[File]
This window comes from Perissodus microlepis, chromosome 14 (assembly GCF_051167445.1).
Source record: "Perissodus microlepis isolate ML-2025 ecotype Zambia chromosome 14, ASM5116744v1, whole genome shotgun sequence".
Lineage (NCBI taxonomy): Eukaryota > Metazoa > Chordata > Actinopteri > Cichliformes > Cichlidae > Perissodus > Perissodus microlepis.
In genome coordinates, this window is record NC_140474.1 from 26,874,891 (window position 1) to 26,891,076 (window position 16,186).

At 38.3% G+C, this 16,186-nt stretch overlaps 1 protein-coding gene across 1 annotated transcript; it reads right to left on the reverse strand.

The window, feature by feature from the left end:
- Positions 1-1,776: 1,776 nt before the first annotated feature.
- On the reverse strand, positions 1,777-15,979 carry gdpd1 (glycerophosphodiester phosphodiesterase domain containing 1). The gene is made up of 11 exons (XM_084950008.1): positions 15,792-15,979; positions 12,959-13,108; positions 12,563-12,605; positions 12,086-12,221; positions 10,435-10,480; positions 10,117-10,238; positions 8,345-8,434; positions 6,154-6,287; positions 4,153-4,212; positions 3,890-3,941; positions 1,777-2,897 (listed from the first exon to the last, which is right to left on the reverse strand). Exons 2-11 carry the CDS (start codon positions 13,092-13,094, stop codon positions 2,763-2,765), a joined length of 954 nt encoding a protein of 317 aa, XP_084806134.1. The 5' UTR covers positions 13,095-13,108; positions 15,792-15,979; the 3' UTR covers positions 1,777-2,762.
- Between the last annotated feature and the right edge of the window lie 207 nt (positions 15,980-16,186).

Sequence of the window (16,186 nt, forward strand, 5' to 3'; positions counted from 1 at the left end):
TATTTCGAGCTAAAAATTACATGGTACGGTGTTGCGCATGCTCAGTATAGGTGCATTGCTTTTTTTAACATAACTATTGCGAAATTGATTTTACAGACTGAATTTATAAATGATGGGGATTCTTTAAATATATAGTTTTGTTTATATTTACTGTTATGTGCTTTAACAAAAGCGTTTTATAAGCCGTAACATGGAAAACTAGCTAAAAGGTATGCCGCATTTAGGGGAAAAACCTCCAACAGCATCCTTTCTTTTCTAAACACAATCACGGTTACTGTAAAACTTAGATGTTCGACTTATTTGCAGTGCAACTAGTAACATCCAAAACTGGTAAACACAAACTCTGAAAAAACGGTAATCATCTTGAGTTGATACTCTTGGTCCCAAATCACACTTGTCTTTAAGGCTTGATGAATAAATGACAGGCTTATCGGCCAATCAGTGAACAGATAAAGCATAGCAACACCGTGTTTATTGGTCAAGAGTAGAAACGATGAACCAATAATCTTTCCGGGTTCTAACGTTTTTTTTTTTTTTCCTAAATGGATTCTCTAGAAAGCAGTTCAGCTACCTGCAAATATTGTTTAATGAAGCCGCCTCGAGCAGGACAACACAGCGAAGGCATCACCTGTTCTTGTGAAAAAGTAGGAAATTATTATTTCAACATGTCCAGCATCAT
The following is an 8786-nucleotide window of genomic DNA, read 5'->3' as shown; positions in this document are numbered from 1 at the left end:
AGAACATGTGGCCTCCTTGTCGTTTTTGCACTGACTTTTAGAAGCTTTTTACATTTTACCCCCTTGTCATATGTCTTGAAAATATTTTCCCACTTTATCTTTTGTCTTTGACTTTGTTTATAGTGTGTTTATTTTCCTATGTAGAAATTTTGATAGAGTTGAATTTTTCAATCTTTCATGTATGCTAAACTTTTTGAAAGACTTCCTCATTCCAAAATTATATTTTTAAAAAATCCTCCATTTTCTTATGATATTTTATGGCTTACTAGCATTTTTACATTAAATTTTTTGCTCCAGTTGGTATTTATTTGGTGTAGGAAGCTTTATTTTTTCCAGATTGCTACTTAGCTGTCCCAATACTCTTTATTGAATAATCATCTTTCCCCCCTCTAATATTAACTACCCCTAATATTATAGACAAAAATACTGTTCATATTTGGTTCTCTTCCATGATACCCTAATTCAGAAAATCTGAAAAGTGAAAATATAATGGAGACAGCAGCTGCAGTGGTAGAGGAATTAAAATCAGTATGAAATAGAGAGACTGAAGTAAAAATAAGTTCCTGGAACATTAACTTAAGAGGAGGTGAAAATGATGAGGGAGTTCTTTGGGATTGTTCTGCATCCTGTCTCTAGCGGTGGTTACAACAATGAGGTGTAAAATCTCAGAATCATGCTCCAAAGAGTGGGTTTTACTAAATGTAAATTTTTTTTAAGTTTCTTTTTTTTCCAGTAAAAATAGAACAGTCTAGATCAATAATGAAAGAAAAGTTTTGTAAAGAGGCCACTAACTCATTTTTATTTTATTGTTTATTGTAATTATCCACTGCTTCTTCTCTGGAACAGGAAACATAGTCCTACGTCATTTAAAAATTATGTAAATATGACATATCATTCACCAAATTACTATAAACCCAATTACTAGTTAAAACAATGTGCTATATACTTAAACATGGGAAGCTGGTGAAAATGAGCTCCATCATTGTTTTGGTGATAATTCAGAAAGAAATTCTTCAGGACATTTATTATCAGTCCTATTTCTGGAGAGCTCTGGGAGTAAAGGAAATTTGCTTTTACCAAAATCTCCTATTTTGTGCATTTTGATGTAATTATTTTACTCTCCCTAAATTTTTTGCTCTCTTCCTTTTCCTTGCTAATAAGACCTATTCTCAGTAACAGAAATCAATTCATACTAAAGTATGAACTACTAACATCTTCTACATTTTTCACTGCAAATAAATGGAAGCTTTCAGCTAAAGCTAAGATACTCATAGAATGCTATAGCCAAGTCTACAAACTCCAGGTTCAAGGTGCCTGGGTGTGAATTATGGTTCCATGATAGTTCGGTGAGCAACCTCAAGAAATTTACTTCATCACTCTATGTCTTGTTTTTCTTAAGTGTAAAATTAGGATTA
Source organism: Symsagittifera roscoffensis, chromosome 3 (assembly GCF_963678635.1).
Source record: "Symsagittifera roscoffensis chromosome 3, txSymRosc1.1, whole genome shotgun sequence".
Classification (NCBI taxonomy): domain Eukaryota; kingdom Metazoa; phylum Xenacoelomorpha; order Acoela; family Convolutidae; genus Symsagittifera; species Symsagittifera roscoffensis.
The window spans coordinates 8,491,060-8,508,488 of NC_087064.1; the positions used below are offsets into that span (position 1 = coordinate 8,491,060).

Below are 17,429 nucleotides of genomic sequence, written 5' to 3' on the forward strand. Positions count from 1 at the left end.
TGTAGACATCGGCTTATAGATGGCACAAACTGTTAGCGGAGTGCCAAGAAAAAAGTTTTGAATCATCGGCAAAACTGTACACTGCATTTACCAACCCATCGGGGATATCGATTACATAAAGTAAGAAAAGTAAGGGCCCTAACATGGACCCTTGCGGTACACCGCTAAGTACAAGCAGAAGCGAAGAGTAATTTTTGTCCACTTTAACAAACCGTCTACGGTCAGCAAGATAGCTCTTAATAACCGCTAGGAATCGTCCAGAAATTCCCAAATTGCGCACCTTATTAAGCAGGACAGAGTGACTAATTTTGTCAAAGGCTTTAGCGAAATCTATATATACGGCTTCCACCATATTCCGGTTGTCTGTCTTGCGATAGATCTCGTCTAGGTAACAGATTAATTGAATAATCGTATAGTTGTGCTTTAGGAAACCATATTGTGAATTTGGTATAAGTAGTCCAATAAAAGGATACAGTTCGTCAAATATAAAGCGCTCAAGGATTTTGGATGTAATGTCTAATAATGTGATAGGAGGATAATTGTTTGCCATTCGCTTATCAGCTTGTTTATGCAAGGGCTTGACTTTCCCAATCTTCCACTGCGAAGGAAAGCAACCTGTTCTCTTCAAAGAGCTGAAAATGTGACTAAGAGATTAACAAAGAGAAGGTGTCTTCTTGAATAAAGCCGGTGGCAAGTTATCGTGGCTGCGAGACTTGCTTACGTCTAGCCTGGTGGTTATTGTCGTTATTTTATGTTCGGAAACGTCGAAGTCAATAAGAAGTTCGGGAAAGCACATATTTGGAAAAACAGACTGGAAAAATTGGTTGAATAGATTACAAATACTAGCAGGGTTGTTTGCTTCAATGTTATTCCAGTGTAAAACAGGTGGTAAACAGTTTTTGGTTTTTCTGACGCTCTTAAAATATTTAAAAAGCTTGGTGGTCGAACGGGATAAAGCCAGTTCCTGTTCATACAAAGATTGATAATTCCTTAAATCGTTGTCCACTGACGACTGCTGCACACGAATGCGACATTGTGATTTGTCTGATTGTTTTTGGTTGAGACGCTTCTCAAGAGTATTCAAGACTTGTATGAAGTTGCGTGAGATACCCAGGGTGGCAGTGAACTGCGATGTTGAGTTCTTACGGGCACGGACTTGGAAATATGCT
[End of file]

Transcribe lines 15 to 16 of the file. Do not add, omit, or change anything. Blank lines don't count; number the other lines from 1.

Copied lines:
Source record: "Symsagittifera roscoffensis chromosome 3, txSymRosc1.1, whole genome shotgun sequence".
Classification (NCBI taxonomy): domain Eukaryota; kingdom Metazoa; phylum Xenacoelomorpha; order Acoela; family Convolutidae; genus Symsagittifera; species Symsagittifera roscoffensis.